Clemson student 'forced' to walk rail before death, witness says
Clemson University sophomore Tucker Hipps [CBS News]

Family members of a Clemson University fraternity member who died after plunging headfirst off a bridge say new information shows he was "forced" to balance on the bridge's railing in the moments before he died, according to a report Thursday in the Greenville News.

Tucker Hipps, a 19-year-old student, fell from a highway bridge last year during a pre-dawn run with Sigma Phi Epsilon, the fraternity he was pledging.

His body was found by police in September beneath the bridge, which spans a lake near the campus, after members of the fraternity reported to police that Hipps never returned from the run.

The family filed two civil lawsuits against the university, the fraterntiy and three members in March seeking $25 million each and alleging that Hipps died as a result of a confrontation with a fraternity member over breakfast food he was told to bring that morning.

The defendants have said Hipps' own negligence caused his death.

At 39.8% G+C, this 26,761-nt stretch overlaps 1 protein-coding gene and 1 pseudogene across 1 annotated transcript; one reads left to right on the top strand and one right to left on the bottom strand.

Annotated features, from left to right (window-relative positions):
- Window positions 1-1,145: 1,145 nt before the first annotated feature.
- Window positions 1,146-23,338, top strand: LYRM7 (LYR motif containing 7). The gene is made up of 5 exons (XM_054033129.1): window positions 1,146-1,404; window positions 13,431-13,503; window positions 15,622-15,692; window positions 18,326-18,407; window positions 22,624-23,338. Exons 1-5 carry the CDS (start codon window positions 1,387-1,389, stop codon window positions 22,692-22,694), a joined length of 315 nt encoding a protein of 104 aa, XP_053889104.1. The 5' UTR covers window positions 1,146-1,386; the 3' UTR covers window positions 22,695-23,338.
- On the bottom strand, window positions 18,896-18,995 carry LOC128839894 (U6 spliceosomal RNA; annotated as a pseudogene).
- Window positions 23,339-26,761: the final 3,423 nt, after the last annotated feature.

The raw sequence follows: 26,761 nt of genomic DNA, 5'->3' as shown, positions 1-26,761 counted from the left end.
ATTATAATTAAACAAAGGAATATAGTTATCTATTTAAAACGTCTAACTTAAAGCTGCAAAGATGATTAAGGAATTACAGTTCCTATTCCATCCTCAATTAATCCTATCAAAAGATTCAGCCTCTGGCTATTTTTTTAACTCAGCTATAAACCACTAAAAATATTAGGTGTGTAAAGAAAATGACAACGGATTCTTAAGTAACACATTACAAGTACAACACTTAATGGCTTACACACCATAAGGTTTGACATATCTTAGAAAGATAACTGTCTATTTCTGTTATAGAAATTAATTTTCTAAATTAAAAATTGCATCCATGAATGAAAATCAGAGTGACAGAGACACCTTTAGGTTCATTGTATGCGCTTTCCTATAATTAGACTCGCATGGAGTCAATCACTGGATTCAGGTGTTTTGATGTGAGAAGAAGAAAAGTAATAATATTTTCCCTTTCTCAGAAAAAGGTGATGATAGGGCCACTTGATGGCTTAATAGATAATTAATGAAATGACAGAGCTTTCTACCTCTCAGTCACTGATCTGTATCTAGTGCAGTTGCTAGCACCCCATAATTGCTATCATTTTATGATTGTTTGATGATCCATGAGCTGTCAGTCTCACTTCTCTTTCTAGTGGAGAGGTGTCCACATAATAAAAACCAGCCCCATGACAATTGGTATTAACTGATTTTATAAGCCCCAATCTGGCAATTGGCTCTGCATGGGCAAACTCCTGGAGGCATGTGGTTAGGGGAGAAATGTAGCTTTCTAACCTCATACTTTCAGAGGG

But the family is now seeking to update the lawsuit with new information from a witness who alleges Hipps, a pledge at the time, "was forced to walk the rail, slipped from the railing and caught the railing under his arms," according to the Greenville News.

Hipps then tried to climb back up with no help, but lost his grip and fell, striking his head on the rocks in shallow water below, according to the report.

Attorneys representing the family could not be reached by Reuters to comment on the report. A judge will likely schedule a hearing on the issue for October, according to the News report.

The suits allege the fraternity had a long tradition of "requiring, pressuring, encouraging and forcing" pledge members to jump off bridges over the lake and swim to shore.

Hipps was not under the influence of any substances, according to a toxicology report. He died of blunt force trauma from a head-first fall onto rocks in shallow water, a coroner's report showed.

Watch a report on the lawsuit, as aired on CBS News, below.